A lack of generalizability is a major hurdle to clinical adoption of artificial intelligence (AI). A group of researchers in Korea found that as of 17 August 2018, only 6% of 516 studies on Radiology AI did an external or independent validation. Without concrete metrics to assess generalizability, AI developers will have to ensure data used for developing an algorithm and validation come from different clinical sites or there will be no real understanding how well the algorithm can actually perform.
For example, MRNet, an algorithm created by a group of Stanford University researchers to detect tears of anterior cruciate ligament on knee MRI scans. Researchers divided a dataset of 1370 knee MRI scans obtained from Stanford University Hospital into three groups to train, fine-tune, and validate MRNet and arrived at an impressive Area Under Curve (AUC) of 0.96.
Researchers then did an external validation using data obtained from a Turkish study, which contains 917 MRI scans and AUC fell to 0.82. A compromised generalizability is noted here but according to the researchers, MRNet showed significant improvement in performance after it was retrained with the new data. Nevertheless, external and/or independent validation only marks part of the process, there are more to do when it comes to validation radiological AI and below are some of AIMed’s thoughts.
Developing ground truth
Often, there is the need to have corresponding datasets to cultivate a so-called objective ground truth. In radiology, data have to be analogous to test the performance of an algorithm; like chest x-rays correspond with chest CT scans while CT scans correspond with biopsies and so fore. This requires developers to “clean” and “refine” all unstructured data into structured ones. Some studies may choose to have multiple human radiologists to arrive at a consensus on whether certain findings (i.e., present of tumor) truly exist in the scans and use that as the basis to testify how far the AI models are away from this established ground truth. The importance of maintaining high level of objectivity is what makes this the most painstaking step in the whole validation process.
Looking out for false positive and false negative
In order to check an algorithm’s false positive rate, there is a need to have datasets comprising heavily of cases without many positives (i.e., detection or prediction of abnormalities or the purpose of creating the algorithm) to find out how frequent an AI calls for a truly negative case, positive. The same logic goes for checking for false negative.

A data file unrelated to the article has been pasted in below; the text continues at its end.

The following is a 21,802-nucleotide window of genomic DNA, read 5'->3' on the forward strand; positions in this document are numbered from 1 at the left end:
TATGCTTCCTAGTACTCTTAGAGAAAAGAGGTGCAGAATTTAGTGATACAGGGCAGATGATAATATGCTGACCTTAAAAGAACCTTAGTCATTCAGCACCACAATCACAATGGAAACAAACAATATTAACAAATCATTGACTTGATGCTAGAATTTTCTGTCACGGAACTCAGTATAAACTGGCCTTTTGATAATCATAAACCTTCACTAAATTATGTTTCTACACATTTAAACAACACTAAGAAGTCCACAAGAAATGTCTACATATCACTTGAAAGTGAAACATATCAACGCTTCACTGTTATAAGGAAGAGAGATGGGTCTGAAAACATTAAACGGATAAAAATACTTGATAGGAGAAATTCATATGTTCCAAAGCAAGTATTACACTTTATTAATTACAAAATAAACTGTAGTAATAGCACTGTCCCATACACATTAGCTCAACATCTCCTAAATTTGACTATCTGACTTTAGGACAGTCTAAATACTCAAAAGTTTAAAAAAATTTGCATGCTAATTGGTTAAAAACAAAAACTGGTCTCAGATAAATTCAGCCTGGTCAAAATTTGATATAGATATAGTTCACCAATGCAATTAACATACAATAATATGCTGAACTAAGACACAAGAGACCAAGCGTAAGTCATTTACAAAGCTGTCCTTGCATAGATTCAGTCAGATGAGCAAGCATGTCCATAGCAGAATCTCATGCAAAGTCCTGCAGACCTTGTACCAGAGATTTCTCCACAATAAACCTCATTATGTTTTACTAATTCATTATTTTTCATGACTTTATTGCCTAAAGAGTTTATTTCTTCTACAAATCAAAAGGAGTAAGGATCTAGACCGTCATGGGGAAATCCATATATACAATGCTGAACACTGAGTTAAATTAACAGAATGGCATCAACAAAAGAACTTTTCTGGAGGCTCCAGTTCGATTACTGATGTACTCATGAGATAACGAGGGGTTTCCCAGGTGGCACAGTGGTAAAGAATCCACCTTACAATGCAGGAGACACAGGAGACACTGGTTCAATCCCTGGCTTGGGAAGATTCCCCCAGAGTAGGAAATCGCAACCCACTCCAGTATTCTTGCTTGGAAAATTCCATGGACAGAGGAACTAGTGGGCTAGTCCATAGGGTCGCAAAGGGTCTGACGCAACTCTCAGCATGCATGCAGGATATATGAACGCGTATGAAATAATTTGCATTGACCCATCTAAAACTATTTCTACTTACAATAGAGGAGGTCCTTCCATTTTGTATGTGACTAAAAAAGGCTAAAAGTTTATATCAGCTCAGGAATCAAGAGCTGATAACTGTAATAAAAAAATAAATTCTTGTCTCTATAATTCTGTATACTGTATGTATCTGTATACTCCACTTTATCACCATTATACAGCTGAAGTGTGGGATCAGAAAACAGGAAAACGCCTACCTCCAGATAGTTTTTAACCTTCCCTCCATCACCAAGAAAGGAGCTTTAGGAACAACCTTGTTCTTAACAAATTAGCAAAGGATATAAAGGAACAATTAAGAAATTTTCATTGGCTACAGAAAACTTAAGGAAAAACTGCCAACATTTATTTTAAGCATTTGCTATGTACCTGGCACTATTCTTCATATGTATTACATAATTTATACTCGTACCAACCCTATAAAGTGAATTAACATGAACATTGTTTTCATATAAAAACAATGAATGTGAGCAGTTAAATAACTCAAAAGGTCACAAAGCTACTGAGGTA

Thereafter, a deep examination of false positive and negative will take place whereby a radiologist will have to site side by side with his/her data scientist counterpart to go through all the mistakes that an algorithm had made. They will have to come up with hypotheses to explain why the algorithm is making such mistakes, assess the implications of failures, and rank all the shortcomings for retraining purposes.
Some researchers will instill the idea of “dynamic threshold” or threshold values that change based on the given clinical context during retraining. By introducing a clinical context, AI models are found to make less errors. For example, a healthy individual coming into the hospital for routine health check should have a very high threshold for detecting collapsed chest or pneumothorax, as compared to an Intensive Care Unit (ICU) patient whose oxygen saturation is constantly dropping.
At the recent AIMed NHS (National Health Service) AI Lab Virtual Conference, Haris Shuaib, AI Transformation Lead and Topol Digital Health Fellow at Guy’s and St. Thomas’ NHS Foundation Trust said one will never have full knowledge of their AI models until they run the data through the technology. As such, real-world deployment is indispensable from the validation process.
Strategies to facilitate deployment varies but fundamentally, AI ought to present findings in a radiologist friendly manner. For example, an abnormality-finding AI model has to automatically classify chest x-rays into normal or abnormal in the workflow. In an ideal situation, as long as the AI did not find any abnormality in the scans, a “normal” report template will be generated and radiologists are able to change the report or approve it after reviewing the chest x-ray.
On the other hand, a retrospective quality check can be done by requesting an AI to go through the thousands of chest x-rays that were labeled as “normal” based on previous radiology reports to determine an abnormality score. X-rays with higher abnormality scores will be re-read by a human radiologist and it’s likely that the AI finds missed findings or ones that radiologists did not pick up on or do not wish to comment on them.
In sum, validation is an ongoing process which requires constant collaboration between developers, clinicians, and users. AIMed will be hosting AIMed Radiology virtual conference again this November in association with the American College of Radiology (ACR). Registration is now open. You may register or obtain a copy of the agenda here, to find out more about how AI is impacting radiology; challenges in deployment and validation, as well as regulatory issues worth noting and so on.